//  6/28/17  //  Commentary

The central theme of the Republican campaign to repeal the Affordable Care Act has been freedom: freedom from Obamacare’s onerous regulations, freedom from overpriced insurance and most of all, freedom from the tyrannical individual mandate.

The Senate has now released its long-awaited alternative to Obama-era health reform. Although the Better Care Reconciliation Act is embattled, there’s still a decent chance that the Senate will pass it. If it does, the bill is likely to become law.

So it’s reasonable to ask: How does the Senate bill stack up when it comes to freedom?

So begins an op-ed that I just published in the L.A. Times. The answer is “not well.”

Because the truth is the bill has nothing to do with freedom. It’s a vehicle for cutting Obamacare taxes, especially on the wealthy. Over the next decade, individuals who earn more than $200,000 and families that earn more than $250,000, will get a tax cut worth $230 billion. The bill also repeals taxes on health insurers, drug companies and medical device manufacturers; in total, the tax cuts amount to more than $750 billion over 10 years.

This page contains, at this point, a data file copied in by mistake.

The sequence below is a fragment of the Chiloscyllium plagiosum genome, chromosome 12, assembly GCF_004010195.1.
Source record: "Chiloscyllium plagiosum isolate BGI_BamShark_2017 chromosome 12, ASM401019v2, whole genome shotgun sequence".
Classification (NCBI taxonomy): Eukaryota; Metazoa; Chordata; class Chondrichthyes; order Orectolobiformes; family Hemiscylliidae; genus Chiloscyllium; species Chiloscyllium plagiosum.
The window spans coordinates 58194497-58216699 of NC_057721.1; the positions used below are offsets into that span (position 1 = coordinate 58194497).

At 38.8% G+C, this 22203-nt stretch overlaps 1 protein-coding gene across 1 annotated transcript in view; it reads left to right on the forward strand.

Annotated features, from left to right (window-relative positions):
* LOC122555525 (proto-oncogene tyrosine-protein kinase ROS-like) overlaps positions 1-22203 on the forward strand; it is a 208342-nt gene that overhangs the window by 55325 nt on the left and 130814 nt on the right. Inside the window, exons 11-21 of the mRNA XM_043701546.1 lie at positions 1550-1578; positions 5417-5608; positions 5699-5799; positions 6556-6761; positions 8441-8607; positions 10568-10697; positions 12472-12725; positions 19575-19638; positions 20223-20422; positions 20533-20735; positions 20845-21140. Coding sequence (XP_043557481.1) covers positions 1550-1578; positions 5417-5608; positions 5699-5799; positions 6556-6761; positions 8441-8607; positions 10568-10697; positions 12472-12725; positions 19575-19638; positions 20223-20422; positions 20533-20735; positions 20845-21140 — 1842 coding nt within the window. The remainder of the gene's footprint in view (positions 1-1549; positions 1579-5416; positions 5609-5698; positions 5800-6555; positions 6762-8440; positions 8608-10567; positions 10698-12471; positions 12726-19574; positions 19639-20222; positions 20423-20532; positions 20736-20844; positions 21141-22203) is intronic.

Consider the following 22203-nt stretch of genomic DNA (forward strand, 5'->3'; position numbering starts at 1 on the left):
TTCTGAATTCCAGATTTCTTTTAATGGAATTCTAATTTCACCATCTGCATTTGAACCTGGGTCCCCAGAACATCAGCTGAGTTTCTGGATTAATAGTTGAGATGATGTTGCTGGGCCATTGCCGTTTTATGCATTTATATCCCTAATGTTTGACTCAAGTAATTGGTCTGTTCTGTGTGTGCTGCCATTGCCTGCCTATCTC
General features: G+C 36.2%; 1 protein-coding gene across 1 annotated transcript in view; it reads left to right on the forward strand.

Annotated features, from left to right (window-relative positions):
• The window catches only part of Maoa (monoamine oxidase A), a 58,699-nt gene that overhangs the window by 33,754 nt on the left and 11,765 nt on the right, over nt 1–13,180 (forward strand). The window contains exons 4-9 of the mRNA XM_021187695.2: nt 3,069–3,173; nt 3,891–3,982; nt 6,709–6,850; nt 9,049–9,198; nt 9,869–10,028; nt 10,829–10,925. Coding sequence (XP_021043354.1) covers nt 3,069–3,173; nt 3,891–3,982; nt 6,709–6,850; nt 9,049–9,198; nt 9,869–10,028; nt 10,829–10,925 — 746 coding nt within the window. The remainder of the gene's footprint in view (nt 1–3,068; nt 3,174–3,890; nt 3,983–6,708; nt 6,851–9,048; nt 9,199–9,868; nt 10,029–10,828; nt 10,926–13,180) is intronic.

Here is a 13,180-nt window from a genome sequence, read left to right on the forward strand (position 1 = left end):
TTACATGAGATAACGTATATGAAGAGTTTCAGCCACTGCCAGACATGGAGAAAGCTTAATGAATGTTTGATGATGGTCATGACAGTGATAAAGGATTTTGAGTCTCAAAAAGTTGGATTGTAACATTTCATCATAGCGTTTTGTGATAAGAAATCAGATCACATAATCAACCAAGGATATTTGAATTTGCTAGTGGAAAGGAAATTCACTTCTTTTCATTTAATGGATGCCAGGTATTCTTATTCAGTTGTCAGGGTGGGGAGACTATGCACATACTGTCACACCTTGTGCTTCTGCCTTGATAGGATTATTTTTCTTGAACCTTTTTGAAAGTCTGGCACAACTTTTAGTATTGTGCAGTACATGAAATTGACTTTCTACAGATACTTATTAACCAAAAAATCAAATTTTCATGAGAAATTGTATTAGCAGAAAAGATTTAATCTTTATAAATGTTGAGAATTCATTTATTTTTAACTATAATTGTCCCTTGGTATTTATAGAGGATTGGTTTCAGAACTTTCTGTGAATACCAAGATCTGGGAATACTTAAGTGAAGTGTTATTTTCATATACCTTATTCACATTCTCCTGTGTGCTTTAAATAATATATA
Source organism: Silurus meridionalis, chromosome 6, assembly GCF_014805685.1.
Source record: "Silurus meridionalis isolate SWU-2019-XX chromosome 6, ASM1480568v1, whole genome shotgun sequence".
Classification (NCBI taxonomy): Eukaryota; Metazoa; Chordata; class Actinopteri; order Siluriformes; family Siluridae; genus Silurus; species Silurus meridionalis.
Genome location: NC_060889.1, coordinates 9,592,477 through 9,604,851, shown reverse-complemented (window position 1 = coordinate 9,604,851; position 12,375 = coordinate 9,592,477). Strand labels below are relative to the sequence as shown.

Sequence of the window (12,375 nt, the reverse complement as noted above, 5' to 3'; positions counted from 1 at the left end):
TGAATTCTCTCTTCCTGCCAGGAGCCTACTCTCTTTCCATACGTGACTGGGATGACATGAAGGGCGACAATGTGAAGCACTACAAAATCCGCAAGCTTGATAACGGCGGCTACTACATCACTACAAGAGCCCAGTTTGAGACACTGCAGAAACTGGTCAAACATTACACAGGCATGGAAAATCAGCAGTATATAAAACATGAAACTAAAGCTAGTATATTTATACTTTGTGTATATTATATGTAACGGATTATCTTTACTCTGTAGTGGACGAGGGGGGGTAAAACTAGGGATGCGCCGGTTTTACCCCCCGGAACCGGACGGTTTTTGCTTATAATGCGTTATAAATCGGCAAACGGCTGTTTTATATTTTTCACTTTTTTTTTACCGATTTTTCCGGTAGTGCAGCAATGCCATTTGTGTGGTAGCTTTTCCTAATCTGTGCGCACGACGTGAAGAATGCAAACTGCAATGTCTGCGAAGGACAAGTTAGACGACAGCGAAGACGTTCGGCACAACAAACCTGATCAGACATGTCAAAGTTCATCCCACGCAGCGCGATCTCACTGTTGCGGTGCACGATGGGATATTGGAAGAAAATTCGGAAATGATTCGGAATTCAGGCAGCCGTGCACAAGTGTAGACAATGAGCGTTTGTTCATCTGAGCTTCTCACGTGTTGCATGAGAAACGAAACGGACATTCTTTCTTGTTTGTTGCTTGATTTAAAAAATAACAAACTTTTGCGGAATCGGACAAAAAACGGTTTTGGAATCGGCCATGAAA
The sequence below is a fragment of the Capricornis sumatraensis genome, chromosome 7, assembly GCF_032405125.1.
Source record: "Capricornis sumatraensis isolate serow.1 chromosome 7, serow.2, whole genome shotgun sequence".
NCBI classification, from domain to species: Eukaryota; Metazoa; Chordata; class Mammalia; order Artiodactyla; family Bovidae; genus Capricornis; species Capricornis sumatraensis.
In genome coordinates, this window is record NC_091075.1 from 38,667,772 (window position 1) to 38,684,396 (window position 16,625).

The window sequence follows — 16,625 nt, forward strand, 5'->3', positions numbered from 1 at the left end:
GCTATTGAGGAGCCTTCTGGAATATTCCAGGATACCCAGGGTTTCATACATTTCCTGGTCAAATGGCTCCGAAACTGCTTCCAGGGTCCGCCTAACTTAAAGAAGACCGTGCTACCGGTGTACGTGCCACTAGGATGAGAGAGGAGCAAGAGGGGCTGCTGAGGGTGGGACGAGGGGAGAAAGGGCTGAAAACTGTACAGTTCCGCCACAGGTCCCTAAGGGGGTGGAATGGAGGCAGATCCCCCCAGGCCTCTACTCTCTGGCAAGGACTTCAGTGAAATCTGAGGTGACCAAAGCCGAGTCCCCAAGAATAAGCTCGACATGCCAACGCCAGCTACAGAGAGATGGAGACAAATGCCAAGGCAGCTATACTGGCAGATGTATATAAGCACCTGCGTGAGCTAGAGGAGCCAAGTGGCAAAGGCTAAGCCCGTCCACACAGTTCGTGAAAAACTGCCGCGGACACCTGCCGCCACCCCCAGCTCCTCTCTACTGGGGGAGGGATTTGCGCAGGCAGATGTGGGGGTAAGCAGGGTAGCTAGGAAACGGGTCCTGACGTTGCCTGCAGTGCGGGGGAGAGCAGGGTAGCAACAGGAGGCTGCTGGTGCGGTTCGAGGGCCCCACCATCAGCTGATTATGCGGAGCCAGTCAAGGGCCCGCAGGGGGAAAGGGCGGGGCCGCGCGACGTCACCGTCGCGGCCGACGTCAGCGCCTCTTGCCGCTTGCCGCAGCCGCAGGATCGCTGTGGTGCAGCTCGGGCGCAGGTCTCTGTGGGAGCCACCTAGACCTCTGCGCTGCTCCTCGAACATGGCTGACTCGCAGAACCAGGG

The need to pay for the tax cuts explains why the bill’s coverage numbers are so dismal. The more you reduce federal support for health insurance, the more people will lose coverage. It’s really very simple. Obamacare taxed the rich to pay for insurance for the poor; the Senate bill zeroes out those taxes and thus eliminates the coverage gains.

Now that the Senate has shown its cards, it’s become apparent just how empty the Republican rhetoric was all along. Trumpcare may liberate wealthy people’s money from the taxman, but that’s about the only freedom it delivers.

Read the whole thing here!

@nicholas_bagley


Sovereignty In A Public Health Crisis

5/4/20  //  Commentary

Don Herzog explains why sovereignty talk is useless to resolving public health issues -- and basically everything else too.

Take Care

Why HHS Can't Keep Cutting Corners As It Attempts To Undo Non-Discrimination Protections

3/30/20  //  In-Depth Analysis

HHS has recently tried to essentially repeal an important rule that prevents the Department from discriminating across its many programs. But, as contributor Harper Jean Tobin explains, its rule making is both substantively and procedurally illegal.

Harper Jean Tobin

National Center for Transgender Equality

COVID-19, the ACA, and the Role of the Federal Government

3/23/20  //  Commentary

Congress has a crucial role to play in keeping us safe from COVID-19. Notwithstanding baseless continued attacks on the Affordable Care Act, Congress is fully empowered to legislate on these issues.